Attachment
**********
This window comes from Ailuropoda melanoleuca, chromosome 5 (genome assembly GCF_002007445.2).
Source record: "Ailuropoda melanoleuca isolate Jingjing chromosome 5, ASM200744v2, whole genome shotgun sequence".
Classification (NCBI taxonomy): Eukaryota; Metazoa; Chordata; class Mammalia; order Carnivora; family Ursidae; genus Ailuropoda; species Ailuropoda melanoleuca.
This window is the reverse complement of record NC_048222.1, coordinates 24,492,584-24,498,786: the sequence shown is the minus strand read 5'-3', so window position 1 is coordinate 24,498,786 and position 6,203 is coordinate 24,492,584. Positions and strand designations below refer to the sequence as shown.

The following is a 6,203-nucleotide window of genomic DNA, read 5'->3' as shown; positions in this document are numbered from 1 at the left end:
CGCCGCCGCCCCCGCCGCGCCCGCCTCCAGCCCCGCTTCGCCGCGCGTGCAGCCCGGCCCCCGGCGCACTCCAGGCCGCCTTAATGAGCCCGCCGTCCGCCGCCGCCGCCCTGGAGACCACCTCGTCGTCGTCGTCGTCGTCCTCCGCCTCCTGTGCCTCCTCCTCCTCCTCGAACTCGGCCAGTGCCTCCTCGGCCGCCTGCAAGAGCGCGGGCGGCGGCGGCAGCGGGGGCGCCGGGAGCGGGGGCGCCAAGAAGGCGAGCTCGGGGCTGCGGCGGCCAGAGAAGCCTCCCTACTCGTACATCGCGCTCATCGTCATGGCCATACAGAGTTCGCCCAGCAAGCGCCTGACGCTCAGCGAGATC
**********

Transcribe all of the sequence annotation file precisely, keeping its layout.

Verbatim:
This window comes from Ailuropoda melanoleuca, chromosome 5 (genome assembly GCF_002007445.2).
Source record: "Ailuropoda melanoleuca isolate Jingjing chromosome 5, ASM200744v2, whole genome shotgun sequence".
Classification (NCBI taxonomy): Eukaryota; Metazoa; Chordata; class Mammalia; order Carnivora; family Ursidae; genus Ailuropoda; species Ailuropoda melanoleuca.
This window is the reverse complement of record NC_048222.1, coordinates 24,492,584-24,498,786: the sequence shown is the minus strand read 5'-3', so window position 1 is coordinate 24,498,786 and position 6,203 is coordinate 24,492,584. Positions and strand designations below refer to the sequence as shown.

The following is a 6,203-nucleotide window of genomic DNA, read 5'->3' as shown; positions in this document are numbered from 1 at the left end:
CGCCGCCGCCCCCGCCGCGCCCGCCTCCAGCCCCGCTTCGCCGCGCGTGCAGCCCGGCCCCCGGCGCACTCCAGGCCGCCTTAATGAGCCCGCCGTCCGCCGCCGCCGCCCTGGAGACCACCTCGTCGTCGTCGTCGTCGTCCTCCGCCTCCTGTGCCTCCTCCTCCTCCTCGAACTCGGCCAGTGCCTCCTCGGCCGCCTGCAAGAGCGCGGGCGGCGGCGGCAGCGGGGGCGCCGGGAGCGGGGGCGCCAAGAAGGCGAGCTCGGGGCTGCGGCGGCCAGAGAAGCCTCCCTACTCGTACATCGCGCTCATCGTCATGGCCATACAGAGTTCGCCCAGCAAGCGCCTGACGCTCAGCGAGATC